(reproduced from http://shaolin.org/zen/zen10.html)
Sif Anthony Spinicchia — Thinking Nothin Doing Nothing
What is the difference from a Zen perspective between “Thinking nothing and doing nothing”, and “Smiling from the heart”?
Sifu Adam Bailey
Answer by Grandmaster Wong Kiew Kit
From the Zen perspective, which is another way of saying from the viewpoint of seeing and describing things simply, directly and effectively, “thinking nothing and doing nothing” is thinking nothing and doing nothing, and “Smiling from the heart” is smiling from the heart.
The difference is self-evident. It is like asking what the difference between a cat and a dog is. From the perspective of seeing and saying things simply, directly and effectively, a cat is a cat, and a dog is a dog. The different is self-evident. If you look at a cat, you know it is a cat, and is different from a dog.
From the intellectual perspective, which is another way of saying from the perspective of using words for academic pleasure, if not for confusion, we may logically argue that a cat is a dog, and we may also logically argue that a cat is different from a dog.
For example, we can argue that a cat has four legs and a tail. A dog also has four legs and a tail. Therefore, a cat is a dog.
On the other hand, your neighbour, John, has only two legs and does not have a tail (though he may have a tail-bone). So John is neither a cat nor a dog.
On the other hand, we may also argue that a cat meows and a dog barks. Meowing is different from barking. Therefore, a cat is not a dog. But John, if he wants to, can meow and bark. Therefore, he is a cat and he is also a dog.
Although the argument is logical, we can easily see the fallacy of the argument because we are familiar with cats and dogs. But many people may not understand why thinking nothing doing nothing and smiling from the heart is the same or different because they are not familiar with them. Yet, the principles are the same.
The logic involved is as follows:
If A is B,
and B is C,
therefore, A is C.
The logic is flawed. Many people suffer unnecessarily because of their flawed logic, and they do not realize it. Some common examples in daily life are as follows.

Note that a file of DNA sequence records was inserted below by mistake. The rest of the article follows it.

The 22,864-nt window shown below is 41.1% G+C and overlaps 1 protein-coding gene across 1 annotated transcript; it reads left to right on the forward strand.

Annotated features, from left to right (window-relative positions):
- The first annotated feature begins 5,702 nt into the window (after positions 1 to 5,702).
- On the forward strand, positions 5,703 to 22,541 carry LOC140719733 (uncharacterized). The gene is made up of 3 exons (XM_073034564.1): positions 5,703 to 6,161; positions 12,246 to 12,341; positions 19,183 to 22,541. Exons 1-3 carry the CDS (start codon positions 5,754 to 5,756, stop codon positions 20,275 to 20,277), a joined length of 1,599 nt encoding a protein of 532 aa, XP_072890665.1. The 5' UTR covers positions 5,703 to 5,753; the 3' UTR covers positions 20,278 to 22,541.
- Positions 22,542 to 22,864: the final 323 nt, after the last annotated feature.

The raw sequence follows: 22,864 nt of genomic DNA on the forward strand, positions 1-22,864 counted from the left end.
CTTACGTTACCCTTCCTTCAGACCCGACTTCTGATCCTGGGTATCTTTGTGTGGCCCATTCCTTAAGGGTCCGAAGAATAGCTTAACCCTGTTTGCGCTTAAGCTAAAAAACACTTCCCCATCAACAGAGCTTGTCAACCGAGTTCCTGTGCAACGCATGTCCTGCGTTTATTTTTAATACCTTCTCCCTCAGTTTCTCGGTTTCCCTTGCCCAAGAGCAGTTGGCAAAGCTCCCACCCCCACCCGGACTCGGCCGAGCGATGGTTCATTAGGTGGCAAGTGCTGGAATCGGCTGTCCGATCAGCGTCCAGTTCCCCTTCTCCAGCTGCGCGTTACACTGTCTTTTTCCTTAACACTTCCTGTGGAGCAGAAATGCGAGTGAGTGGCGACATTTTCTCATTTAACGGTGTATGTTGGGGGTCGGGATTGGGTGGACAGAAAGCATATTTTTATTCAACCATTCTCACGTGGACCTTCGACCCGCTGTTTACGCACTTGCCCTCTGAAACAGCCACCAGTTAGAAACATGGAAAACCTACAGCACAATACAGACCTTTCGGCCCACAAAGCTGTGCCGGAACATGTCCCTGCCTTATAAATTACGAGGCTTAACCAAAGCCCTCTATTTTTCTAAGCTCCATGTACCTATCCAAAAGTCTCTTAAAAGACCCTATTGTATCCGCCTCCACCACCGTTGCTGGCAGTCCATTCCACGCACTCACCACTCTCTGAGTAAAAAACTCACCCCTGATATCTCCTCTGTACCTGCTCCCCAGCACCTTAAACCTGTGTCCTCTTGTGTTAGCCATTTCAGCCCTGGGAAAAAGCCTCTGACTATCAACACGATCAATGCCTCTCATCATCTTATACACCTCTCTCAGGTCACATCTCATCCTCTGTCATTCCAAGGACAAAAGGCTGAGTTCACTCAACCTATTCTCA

I practice chi kung. Chi kung does not cure my illness. Therefore chi kung does not cure illness.
Many people practice kungfu. When they fight, they use Kick-Boxing. Therefore, kungfu practitioners use Kick-Boxing for fighting.
A friend helps another in need. Mary does help me when I am in need. Therefore, Mary is not a friend.
The logic is flawed because in the examples above, A is not B, though A may have some features of B. And B is not C, though B may have some features of C. Therefore, A may or may not be C
In the case of cats and dogs, cats and dogs are sets, whereas having four legs and a tail is a sub-set. Different sets may have the same sub-sets, like cats and dogs having four legs and a tail, but they also have different sub-sets, like cats meowing and dogs barking, which make the sets different.
Practicing chi kung, practicing kungfu and having friends are sets. In each sets there are different sub-sets. In the set of people practicing chi kung, for example, there is a sub-set of practitioners not having their illness cured, and there is also a sub-set of practitioners who have their illness cured. Using a sub-set to represent a set is flawed.
When we practice Zen, we would not make this mistake. In the spirit of Zen, we would perceive those who practice chi kung but their illness is not cured as those who practice chi kung but their illness is not cured. We would not make a flawed conclusion that practicing chi kung does not cure illness. In other words, we call a spade a spade.
Hence, thinking nothing doing nothing is thinking nothing doing nothing. Smiling from the heart is smiling from the heart.
But these two skills can have similar benefits, besides having different benefits. In the same way, cats and dogs can have similar features, besides having different features.
In both thinking nothing doing nothing and smiling from the heart, you are relaxed, peaceful and happy, and are tuned into Cosmic Reality.
But their benefits can also be different, both in nature and in degree. For example, when thinking nothing doing nothing you are free from intellectualization and activities. In smiling from the heart, you may intellectualize if you want to though you normally don’t, and you are involved in some activity. These are differences in nature.
Although both thinking nothing doing nothing and smiling from the heart result in mental clarity and happiness, the degree of mental clarity and happiness is not the same. Usually thinking nothing doing nothing gives you more mental clarity, whereas smiling from the heart gives you more happiness. These are differences in degree.
Grandmaster Wong and Sifu Anthony Spinicchia — Smiling from the Heart
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The above is reproduced from the thread 10 Questions to the Grandmaster about Zen in the Shaolin Wahnam Discussion Forum